Frustrated, Worried and Scared

We haven’t really had any serious behavioral issues with Gavin lately.  He’s been doing really well making better choices and we have been letting him know that.

The problems we have been having seem to be a result of continued neurological degradation.

Gavin’s  been having a lot of pain today and we aren’t really sure what’s going on.  It almost sounds like reflux but reflux hasn’t been an issue for a very long time.  It’s frustrating because God live him, he isn’t capable of giving us accurate, reliable information about anything really. This is especially true when it comes to his health.

Tonight, we gave him a small glass of milk to try and figure out if it was reflux related.

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We were very, very clear with him and we said sip slowly. What does he do? He gulps half the glass down.  Once again, we said Gavin,  sip this slowly DO NOT gulp this down.

What does he do again? He gulps the rest of it down.

I don’t know whether to be frustrated, worried or some combination of both. 

Is he even capable of following directions anymore or is he messing with us (think RAD type situation)? I honestly don’t know anymore.  Gavin’s always been extremely intelligent. In fact, we used to say he was scary smart.

That’s no longer the case. There quite clearly is something going on and it seems to be sapping away his cognitive abilities, as well as his physical abilities.

I swear to God that Gavin has the short term memory of a goldfish anymore.  Every time a goldfish swims to the other side of the tank, it’s experiencing it for the first time because it doesn’t remember. When we told Gavin to sip the milk, did he forget already…both times?

This is frustrating regardless because I’m so tired of repeating myself, over and over again. 

At the same time I’m worried because if this isn’t him just messing with us or being difficult, we’ve got big problems. At this point, my gut says that this isn’t a RAD thing.  I believe that this is the worst case scenario and that scares the hell out of me. 

The worst case scenario is that what’s happening to him is what we’ve been told may happen.  He is regressing and is losing abilities that he very likely won’t be able to relearn. 

This goes beyond regression because loss of neurological ability and motor function is a physical symptom of whatever he has going on that we have yet to be able to identify.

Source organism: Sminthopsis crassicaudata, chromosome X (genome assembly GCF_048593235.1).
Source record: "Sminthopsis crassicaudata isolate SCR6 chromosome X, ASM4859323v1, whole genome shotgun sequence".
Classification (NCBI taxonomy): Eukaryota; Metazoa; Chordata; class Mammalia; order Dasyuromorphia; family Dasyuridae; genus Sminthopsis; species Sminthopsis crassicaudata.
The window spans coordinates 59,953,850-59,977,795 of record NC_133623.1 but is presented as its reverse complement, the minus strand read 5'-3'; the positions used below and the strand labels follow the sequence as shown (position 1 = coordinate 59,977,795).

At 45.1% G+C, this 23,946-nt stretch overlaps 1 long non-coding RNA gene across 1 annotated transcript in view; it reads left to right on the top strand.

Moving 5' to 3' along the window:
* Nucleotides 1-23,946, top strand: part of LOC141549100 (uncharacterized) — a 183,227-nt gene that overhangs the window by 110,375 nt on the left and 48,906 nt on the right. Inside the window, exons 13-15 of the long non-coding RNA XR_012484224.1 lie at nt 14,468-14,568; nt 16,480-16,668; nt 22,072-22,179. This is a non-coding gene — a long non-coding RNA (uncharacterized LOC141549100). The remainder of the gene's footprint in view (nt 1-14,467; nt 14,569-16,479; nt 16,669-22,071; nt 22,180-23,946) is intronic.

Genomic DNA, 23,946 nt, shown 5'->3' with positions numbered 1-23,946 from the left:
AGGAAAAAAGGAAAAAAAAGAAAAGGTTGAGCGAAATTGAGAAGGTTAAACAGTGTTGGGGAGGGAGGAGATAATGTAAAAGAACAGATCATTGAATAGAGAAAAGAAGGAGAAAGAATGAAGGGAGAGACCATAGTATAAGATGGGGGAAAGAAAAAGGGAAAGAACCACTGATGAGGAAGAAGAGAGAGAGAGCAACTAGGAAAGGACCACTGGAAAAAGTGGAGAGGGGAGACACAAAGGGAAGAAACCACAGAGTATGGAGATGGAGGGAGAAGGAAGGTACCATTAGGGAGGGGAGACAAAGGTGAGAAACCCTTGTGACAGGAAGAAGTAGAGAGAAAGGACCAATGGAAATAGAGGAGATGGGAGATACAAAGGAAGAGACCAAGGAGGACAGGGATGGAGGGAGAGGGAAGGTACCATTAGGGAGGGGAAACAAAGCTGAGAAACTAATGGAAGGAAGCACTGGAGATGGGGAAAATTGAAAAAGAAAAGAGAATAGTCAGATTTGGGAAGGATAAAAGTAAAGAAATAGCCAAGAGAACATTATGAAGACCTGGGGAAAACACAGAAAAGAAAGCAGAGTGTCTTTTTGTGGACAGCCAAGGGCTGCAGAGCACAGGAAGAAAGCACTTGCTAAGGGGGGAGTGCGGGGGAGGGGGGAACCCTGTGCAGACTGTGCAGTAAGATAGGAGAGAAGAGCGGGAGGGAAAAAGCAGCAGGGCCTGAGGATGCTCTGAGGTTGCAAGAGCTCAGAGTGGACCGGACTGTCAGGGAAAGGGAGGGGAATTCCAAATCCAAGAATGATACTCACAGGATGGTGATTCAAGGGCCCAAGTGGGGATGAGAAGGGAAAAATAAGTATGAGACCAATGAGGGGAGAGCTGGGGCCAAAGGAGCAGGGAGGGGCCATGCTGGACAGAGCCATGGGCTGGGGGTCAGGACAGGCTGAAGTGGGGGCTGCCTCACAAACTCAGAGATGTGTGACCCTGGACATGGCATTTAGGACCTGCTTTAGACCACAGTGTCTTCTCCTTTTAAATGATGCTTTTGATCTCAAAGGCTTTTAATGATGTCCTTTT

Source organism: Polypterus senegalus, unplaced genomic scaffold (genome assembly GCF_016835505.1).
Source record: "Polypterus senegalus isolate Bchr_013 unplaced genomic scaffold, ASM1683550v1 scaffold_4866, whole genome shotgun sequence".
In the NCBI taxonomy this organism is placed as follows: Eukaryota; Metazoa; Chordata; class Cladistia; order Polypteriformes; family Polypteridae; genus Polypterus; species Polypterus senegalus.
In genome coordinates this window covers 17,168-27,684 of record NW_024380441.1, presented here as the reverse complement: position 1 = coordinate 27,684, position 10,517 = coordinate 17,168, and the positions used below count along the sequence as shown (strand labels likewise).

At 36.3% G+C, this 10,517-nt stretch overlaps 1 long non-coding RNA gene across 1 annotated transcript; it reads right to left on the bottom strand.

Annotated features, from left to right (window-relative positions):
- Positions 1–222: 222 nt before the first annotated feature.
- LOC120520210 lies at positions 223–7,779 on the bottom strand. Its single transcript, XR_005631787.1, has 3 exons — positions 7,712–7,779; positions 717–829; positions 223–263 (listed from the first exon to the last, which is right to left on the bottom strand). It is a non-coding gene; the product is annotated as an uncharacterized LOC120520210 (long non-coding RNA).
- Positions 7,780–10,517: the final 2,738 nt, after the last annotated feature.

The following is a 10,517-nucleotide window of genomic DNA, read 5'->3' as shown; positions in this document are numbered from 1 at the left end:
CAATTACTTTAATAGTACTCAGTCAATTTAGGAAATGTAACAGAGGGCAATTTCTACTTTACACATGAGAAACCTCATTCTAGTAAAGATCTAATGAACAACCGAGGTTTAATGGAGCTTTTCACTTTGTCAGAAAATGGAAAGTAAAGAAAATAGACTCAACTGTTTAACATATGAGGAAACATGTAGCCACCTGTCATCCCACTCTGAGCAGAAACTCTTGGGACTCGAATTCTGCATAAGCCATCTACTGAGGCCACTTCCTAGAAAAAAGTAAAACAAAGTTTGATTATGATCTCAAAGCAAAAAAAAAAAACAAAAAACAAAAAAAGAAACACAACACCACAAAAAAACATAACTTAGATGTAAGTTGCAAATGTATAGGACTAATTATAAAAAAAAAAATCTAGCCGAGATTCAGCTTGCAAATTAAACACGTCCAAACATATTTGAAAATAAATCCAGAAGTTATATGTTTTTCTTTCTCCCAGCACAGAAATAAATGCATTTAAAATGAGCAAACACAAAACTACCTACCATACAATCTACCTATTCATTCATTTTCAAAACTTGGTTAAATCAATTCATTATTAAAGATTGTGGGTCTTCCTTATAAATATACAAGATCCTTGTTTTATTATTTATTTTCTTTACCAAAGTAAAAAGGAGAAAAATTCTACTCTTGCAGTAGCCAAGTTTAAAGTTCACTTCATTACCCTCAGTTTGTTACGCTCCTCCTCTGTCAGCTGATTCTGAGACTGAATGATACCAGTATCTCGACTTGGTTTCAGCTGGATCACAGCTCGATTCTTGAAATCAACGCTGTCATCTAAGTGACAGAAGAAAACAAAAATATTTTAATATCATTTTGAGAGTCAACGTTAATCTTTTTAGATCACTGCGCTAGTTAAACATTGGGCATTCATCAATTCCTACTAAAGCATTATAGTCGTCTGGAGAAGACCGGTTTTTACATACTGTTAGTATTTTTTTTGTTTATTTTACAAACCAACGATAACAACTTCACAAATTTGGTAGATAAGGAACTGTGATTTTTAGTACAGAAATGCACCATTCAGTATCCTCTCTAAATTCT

I hate everything about this. I hate that we can’t fix this for him.  I hate that we have no idea just how bad this may get. I hate that no one has ever seen anyone like him because that limits everyone’s ability to help. I hate that this is very likely a one way trip.  I hate that we are losing him and it seems like we can’t help him.

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Vicki Hill Riedel

Two thoughts, Rob. One thing that often worked for my boys when nothing else did was to take one finger and ask them to point at what hurt. You really can’t globalize with one finger; it forced them to focus on a very particular point of the body. Once I had the finger point, then I could direct my questions to different things that could be happening there. The second is that both my sons – the one with ASD and the one with non-ASD issues – looked worse just before and during puberty. But they are both young adults now and doing much better than they did 10 years ago. So whatever you are observing, it may be a stage. That doesn’t necessarily mean that the regression you believe you are seeing will stay that way forever. Hold on to that hope.

Meaghan1985

The stuff about goldfish having no memory isn’t actually true. Their memory lasts longer than that. There’s even a mini soccer ball and net you can buy, with instructions on training a goldfish to push the ball into the net. They will remember this trick for like two weeks before you have to teach them again.

dotdash

I only mention this in the chance that it will give you some peace:  he’s on some pretty heavy duty medications that (typically) have some pretty serious memory loss and attention loss side effects.   Some of it could just be the medications (maybe that makes it easier to accept?).   You could track his cognitive abilities by repeating the same type of test once a month or so – it might relieve your mind or it might be evidence of something you’d want his neurologist or psychiatrist to think more about.  A really simple “repeat these three words back to me in 5 minutes” kind of test might be enough.

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